Classic Rock Review

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Al Di Meola Casino (1978)


Smooth, traditional, suave, passionate, exotic… These are just a few words that could sum up the guitar playing of renowned jazz guitarist Al Di Meola. Working with the likes of jazz fusion band Return to Forever made him a name stay in the jazz guitarist community and with his release of “Elegant Gypsy” he was solidified as one of the more talented acts of the 70s.

“Casino” would take the likes of his previous works and expand a bit more on his style and flair and venture off into the slots of creativity. So lets take a walk through the casino and I’ll place bets right now your sure to dig this album.

Kicking off the album with “Egyptian Danza,” Di Meola creates a very strange organ-driven atmosphere that sort of spooks you out upon first listen. As the track races on you are jolted from one odd time signature to the next. This creates a bit of tension in the listener as they have no idea what is to come.

The spooky Egyptian-like movement continues and calms a bit. What you’ll notice immediately is the entrancing nature of the song. It acts like a siren of sorts tempting you to come closer only to slap you right in the face with a fretboard attack. The creepy atmosphere to the song continues as you are dragged around the barren desert sands searching for the next song to quench that Di Meola thirst…

“Chasin’ The Voodoo” creates another strange atmosphere, opening with tribal like beats on the bongos. Soon enough, a menacing guitar lick comes in and pounding drums create a sense of insecurity. The tone of this song is really worth listening to. He mixes in a lot of the ambient background pianos/organs, and drums with some neat effects that just add so much to the overall sound. This track makes me feel really uneasy for some reason but I can’t stop listening. This really showcases Di Meolas technique as well.

With the next track “Dark Eye Tango,” you’ll immediately notice a more smooth side of Di Meolas playing style reminiscent of his future albums like “Soaring Through a Dream.” The use of inconsistency continues as you are greeted with an increase in tempos and distortion. The chimes at the beginning really set the mood for the whole piece. One thing you’ll notice is that a common theme that I always feel is in his style is that it can be enjoyed in so many different ways. With this number, you could just as easily layout and sit out in the sun just as well as you could grab your significant other and dance in the moonlight. Just a real treat that makes this music pretty special.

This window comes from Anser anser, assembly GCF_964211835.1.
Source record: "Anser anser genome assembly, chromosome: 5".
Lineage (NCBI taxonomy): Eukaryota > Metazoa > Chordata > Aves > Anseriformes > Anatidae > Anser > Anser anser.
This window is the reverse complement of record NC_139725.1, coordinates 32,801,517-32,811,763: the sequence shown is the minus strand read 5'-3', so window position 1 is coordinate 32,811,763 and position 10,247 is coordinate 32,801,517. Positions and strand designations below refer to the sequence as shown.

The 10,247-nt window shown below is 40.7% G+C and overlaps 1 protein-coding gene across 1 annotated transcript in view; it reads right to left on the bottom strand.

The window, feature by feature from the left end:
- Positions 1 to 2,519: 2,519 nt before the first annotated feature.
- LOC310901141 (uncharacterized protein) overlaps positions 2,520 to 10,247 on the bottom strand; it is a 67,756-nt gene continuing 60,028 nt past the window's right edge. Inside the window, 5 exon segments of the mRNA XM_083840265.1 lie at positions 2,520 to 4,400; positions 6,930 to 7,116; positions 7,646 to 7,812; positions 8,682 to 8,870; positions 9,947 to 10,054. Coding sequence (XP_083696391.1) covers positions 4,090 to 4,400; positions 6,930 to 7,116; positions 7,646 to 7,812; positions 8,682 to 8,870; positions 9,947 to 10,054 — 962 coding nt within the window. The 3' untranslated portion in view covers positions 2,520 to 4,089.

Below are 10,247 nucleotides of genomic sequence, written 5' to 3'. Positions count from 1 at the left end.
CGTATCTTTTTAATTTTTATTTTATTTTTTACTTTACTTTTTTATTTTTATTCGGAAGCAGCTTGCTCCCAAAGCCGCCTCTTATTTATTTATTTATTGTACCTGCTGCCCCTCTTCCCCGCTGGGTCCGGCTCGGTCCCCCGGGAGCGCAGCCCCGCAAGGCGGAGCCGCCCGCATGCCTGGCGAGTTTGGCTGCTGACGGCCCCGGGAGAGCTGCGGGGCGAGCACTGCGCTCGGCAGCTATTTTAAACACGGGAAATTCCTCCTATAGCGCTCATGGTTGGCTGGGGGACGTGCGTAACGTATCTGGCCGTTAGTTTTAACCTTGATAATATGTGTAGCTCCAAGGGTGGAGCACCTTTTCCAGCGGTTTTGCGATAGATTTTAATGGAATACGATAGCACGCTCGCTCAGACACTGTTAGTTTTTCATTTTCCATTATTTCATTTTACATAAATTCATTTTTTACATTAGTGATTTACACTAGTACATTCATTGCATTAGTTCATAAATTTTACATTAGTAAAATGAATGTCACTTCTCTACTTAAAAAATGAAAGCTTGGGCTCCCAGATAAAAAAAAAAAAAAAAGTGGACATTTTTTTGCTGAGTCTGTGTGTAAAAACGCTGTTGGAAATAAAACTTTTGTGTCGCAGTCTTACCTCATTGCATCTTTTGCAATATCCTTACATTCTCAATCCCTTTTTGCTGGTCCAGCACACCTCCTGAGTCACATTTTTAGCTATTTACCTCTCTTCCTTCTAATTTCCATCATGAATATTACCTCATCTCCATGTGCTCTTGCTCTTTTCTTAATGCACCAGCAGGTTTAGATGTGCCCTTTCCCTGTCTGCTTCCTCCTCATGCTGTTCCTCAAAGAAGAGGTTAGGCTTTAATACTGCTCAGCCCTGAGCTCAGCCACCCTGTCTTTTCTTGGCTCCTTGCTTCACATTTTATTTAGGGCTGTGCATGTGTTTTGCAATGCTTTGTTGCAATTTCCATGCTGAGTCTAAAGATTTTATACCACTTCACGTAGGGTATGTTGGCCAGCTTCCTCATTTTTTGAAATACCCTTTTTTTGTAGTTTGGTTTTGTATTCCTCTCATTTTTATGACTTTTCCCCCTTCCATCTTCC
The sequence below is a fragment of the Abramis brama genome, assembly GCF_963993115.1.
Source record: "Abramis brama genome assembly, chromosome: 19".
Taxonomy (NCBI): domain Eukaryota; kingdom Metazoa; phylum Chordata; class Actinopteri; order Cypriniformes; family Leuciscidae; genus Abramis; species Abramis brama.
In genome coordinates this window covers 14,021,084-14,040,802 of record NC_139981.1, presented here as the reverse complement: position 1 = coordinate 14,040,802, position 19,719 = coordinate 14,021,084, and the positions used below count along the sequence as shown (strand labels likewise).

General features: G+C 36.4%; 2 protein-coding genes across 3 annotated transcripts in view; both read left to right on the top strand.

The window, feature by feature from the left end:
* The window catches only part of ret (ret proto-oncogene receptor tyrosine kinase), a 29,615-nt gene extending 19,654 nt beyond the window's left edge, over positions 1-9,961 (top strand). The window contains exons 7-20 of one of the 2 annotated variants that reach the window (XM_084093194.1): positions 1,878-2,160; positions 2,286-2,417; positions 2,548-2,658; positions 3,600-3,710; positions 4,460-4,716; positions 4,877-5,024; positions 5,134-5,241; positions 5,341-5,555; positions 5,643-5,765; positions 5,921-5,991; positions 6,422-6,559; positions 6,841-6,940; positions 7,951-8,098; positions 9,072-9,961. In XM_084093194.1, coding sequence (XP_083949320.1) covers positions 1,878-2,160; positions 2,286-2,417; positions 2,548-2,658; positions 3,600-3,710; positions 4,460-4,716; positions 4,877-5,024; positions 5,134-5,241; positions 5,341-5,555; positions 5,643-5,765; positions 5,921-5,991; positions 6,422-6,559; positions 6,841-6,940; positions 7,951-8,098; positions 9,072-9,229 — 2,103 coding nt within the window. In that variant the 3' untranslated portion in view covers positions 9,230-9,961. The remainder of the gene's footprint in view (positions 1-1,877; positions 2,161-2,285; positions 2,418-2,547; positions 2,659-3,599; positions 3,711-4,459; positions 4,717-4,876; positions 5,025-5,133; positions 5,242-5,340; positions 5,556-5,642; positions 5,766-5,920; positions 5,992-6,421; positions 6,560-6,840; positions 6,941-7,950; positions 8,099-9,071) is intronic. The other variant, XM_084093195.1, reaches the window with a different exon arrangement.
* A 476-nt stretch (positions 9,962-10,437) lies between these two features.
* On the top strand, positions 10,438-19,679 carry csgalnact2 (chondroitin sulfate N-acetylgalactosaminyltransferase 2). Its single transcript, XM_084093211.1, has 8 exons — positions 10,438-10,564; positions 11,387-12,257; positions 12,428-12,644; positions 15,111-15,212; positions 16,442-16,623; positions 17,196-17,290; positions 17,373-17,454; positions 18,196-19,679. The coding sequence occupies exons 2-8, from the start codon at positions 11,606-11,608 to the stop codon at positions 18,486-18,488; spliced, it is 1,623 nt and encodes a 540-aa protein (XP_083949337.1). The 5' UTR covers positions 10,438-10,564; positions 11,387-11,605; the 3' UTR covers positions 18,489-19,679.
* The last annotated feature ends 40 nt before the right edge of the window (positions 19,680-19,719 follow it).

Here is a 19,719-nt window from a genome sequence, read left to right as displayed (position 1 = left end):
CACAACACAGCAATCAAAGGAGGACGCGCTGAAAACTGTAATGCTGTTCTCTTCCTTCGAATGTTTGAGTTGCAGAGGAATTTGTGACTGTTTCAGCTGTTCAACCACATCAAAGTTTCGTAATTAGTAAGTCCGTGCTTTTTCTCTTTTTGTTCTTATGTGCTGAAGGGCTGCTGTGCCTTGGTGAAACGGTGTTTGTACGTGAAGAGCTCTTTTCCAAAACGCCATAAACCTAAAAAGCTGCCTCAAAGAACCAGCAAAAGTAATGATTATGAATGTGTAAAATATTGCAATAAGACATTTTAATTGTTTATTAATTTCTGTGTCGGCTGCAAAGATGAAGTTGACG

With “Senor Mouse” Di Meola shows an odd side to his sound. The drum and bass is pretty unique and the guitar playing is a lot more experimental when compared to the previous tracks. It takes on a bit of a more psychedelic approach reminiscent of his earlier works with Return to Forever. Even with the semi-trippy-ness to the piece, he still makes it easily intoxicating with the suave nature of guitar work. As with other tracks, it slowly begins to build and just when you think the the climax will rear its head- it doesn’t.

You are then swept off your feet by one of the stronger songs on the album “Fantasia Suite.” This song just completely takes you places. The fast plucking at the beginning is a superb start and the addition of the percussion is just incredible. With this piece, Di Meola steps away from the electric guitar and takes you away with a classical guitar piece.

It’s jaw-dropping to say the least and shows you that his fingers can work just as fast and effectively as his pick. What really stands out is the strong percussion on the bongos. Towards the middle of the song Di Meola switches off to acoustic and engulfs the listener with an array of exotic jazzy chords and fast shred-like licks. This is such a powerful part of not only the song but the whole album and really showcases how much of a talent he really is. Definitely worth a checkout.

The lights are shining and the twinkle in your eyes bring about a sense of intrigue as you get ready for the last song of the album. “Casino” closes the album with such a cool swagger. From the opening percussion and weird effects to the various movements throughout, you are taken away into a scene of high-dealing and glitzy slot machines. This piece is a more relaxing way to end the album and when you think about where this album has started and ended you’ll feel like Di Meola just did a complete 360. The last minute or two of this song is some of the strongest points of this album as the drums match much of his notes picked. It’s a real treat to listen to.

“Casino” definitely shows a different side of Di Meola in terms of experimentation. “Elegant Gypsy” felt like more of a raw album whereas this one is a little more refined and somewhat easier to listen to. It really is a musical adventure and an enjoyable listen. With “Casino” Di Meola shows us that he is a multi-faceted artist and likes playing around with the listener by shifting and fluctuating each piece in such a way you can feel like doing so many things at once.

If I had to place a bet on this album, I’d certainly go all-in.

March 6, 2013 - Posted by | Al Di Meola Casino |

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